Broder GB, Lucas JP, Davis J, Wallace SE, Luthuli N, Baepanye K, White RR, Bolton M, Blanchette C, Andrasik M. Standardized metrics can reveal region-specific opportunities in community engagement to aid recruitment in HIV prevention trials. PLoS One. 2020, 15: e0239276. PMC7498108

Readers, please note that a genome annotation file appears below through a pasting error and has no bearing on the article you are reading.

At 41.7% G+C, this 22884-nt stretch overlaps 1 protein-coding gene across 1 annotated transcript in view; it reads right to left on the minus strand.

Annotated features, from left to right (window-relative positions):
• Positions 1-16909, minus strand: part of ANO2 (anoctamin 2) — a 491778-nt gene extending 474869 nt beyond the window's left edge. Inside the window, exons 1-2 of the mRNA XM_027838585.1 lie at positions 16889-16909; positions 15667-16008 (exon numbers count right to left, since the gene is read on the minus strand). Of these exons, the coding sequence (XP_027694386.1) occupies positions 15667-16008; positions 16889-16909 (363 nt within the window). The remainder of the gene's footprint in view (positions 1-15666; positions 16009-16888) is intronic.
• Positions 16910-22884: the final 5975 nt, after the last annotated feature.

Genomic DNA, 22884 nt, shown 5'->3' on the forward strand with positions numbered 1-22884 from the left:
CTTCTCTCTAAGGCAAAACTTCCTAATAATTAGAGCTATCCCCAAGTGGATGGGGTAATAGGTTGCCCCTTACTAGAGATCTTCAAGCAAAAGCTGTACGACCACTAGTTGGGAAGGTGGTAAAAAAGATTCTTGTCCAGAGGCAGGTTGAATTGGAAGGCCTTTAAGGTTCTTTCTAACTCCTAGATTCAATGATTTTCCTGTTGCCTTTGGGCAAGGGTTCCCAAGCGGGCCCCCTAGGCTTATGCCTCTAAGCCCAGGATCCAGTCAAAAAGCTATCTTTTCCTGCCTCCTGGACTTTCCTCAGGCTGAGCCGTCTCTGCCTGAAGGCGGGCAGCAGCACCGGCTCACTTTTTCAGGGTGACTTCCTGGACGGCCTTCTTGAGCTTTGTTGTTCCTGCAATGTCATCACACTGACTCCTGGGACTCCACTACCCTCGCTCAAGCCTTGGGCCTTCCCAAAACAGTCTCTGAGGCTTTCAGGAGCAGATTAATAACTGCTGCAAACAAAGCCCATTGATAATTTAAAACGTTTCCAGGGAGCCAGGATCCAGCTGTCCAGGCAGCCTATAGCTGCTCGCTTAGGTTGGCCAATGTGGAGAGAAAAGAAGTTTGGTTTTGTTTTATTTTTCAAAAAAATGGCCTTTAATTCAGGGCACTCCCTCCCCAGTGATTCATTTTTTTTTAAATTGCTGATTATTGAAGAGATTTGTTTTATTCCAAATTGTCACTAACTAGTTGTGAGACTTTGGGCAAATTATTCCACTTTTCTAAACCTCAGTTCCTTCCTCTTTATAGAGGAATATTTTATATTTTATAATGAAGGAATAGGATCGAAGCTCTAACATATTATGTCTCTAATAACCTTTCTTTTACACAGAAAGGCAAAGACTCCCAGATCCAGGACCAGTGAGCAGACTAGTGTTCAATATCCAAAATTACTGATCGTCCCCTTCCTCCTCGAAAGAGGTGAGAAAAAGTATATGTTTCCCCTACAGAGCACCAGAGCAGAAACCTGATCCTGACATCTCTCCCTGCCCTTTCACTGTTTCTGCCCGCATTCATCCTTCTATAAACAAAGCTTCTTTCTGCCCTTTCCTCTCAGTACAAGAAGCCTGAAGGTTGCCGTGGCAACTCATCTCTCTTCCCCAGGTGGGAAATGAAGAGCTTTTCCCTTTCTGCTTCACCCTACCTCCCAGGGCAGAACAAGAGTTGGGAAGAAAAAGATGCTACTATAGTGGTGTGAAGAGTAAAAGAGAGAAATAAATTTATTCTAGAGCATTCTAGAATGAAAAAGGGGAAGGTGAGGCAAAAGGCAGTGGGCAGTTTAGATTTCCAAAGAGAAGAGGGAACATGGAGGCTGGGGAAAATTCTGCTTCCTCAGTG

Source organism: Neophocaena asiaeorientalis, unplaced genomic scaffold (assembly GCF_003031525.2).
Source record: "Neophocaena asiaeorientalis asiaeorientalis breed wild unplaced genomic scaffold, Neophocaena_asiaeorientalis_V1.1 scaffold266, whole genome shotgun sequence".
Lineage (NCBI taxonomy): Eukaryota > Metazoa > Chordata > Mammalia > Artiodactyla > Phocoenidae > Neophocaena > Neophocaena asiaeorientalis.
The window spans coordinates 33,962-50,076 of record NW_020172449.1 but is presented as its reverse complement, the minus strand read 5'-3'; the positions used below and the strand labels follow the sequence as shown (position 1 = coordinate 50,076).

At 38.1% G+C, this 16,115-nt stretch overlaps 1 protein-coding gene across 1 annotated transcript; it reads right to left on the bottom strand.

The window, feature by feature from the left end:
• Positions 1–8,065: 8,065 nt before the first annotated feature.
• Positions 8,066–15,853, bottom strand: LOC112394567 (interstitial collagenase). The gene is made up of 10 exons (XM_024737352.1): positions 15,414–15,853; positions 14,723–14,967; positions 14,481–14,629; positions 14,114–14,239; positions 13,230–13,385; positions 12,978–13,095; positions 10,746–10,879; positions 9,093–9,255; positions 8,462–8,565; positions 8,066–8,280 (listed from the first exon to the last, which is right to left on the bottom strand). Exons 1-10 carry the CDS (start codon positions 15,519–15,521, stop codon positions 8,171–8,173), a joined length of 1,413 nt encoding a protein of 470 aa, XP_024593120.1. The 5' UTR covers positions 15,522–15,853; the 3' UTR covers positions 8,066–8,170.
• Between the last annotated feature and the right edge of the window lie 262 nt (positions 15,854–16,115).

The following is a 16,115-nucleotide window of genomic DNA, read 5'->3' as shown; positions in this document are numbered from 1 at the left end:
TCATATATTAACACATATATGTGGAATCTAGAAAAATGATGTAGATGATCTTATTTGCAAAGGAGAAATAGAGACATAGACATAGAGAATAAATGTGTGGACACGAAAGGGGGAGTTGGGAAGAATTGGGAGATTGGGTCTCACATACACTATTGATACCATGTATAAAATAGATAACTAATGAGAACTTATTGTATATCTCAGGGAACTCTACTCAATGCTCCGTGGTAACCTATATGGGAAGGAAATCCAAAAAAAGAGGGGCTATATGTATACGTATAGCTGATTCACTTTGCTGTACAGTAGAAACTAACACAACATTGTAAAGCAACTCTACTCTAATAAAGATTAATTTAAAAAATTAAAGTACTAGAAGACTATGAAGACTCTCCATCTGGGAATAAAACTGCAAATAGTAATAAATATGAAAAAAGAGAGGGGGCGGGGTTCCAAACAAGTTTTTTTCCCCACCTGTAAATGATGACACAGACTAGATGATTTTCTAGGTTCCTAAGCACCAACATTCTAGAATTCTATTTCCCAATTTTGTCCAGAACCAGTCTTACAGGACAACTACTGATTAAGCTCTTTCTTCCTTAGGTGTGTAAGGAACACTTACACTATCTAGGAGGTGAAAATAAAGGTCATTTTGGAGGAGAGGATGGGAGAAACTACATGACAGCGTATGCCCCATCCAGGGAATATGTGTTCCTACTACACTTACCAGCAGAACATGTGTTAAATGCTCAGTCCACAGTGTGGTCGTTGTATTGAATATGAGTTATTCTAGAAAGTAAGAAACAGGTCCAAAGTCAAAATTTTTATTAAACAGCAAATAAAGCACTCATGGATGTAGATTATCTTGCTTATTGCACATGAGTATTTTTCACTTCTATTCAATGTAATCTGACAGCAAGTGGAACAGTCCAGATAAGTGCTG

Good Participatory Practice (GPP) guidelines support and direct community engagement practices in biomedical HIV prevention trials, however no standardized metrics define the implementation and evaluation of these practices. Collaboratively, the Community Program staff of the HIV Vaccine Trials Network (HVTN) and the HIV Prevention Trials Network (HPTN) created a metric to describe, monitor, and evaluate one component of GPP, recruitment practices, in two HIV monoclonal Antibody Mediated Prevention (AMP) clinical trials, HVTN 703/HPTN 081 and HVTN 704/HPTN 085. Through consultation with community representatives from each clinical research site (hereafter "site(s)"), who made up the study Community Working Groups, recruitment strategy descriptors were developed for both trials to characterize responses to "How did you hear about the AMP study?" The Community Working Groups also helped to define and establish time points that were selected to allow comparisons across sites. Data were collected by 43 of 46 clinical research sites from January 1, 2017 to February 28, 2018. All 43 sites used multiple recruitment strategies successfully, but strategies varied by region. Globally, referrals was the most efficient and effective recruitment strategy as evidenced by the screening: enrollment ratio of 2.2:1 in Africa, and 2.1:1 in the Americas/Switzerland. Print materials were also valuable globally (3:1 Africa, 4.2:1 Americas/Switzerland). In Africa, in-person outreach was also quite effective (2.3:1) and led to the most enrollments (748 of 1186, 63%). In the Americas/Switzerland, outreach was also effective (2.6:1), but internet use resulted in the most screens (1893 of 4275, 44%) and enrollments (677 of 1531, 44%), compared to 12 of 2887 (0.4%) and 2 of 1204 (0.1%) in Africa, respectively. Standardized metrics and data collection aid meaningful comparisons of optimal community engagement methods for trial enrollment. Internet strategies had better success in the Americas/Switzerland than in sub-Saharan African countries. Data are essential in outreach staff efforts to improve screening-to-enrollment ratios. Because the effectiveness of recruitment strategies varies by region, it is critical that clinical research sites tailor community engagement and recruitment strategies to their local environment, and that they are supported with resources enabling use of a range of approaches.